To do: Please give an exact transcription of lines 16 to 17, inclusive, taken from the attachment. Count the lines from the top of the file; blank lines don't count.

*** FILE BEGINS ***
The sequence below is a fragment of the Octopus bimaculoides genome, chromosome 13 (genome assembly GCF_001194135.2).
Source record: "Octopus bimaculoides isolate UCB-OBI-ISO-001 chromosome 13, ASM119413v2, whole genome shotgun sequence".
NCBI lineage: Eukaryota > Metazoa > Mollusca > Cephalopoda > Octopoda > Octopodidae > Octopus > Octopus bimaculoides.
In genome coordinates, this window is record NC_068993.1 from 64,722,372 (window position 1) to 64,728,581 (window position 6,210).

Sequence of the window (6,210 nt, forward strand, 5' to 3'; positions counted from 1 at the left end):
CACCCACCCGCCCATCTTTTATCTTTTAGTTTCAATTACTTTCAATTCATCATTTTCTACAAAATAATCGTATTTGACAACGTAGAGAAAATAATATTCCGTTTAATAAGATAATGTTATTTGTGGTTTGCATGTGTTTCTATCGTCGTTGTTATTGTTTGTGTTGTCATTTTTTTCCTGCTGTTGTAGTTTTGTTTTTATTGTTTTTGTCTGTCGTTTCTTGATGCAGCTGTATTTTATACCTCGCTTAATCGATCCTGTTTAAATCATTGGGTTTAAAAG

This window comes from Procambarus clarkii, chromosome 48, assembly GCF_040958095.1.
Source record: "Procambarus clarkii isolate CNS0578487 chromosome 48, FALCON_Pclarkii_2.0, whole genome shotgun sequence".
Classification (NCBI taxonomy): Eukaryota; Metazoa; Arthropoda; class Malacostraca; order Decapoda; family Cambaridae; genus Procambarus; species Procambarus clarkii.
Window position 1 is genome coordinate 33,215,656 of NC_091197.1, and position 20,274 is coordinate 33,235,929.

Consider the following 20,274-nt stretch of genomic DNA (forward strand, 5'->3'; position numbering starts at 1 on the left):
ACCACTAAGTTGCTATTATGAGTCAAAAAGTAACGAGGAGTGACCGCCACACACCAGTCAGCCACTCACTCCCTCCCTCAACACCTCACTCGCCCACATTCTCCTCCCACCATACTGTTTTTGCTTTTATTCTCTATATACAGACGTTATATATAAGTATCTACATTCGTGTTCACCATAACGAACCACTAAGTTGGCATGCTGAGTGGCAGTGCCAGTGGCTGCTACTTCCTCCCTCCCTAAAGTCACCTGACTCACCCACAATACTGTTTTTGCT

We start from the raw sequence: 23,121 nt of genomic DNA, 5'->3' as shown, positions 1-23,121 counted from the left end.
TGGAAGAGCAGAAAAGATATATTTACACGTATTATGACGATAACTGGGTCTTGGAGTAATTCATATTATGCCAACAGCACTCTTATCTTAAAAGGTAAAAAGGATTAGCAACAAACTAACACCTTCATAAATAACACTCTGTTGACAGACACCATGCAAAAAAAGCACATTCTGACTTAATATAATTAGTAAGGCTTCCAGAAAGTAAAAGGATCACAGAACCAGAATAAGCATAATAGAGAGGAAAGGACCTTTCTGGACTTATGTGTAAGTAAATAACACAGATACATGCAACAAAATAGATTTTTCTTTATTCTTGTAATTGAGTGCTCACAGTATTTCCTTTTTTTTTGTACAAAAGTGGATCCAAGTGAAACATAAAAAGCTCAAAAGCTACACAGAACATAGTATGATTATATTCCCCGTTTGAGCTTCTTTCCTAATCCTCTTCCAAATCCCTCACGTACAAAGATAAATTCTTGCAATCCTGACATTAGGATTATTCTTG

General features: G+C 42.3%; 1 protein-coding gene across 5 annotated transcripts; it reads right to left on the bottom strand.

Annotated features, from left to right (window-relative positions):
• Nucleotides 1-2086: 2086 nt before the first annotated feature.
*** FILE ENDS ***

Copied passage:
Annotated features, from left to right (window-relative positions):
• Nucleotides 1-2086: 2086 nt before the first annotated feature.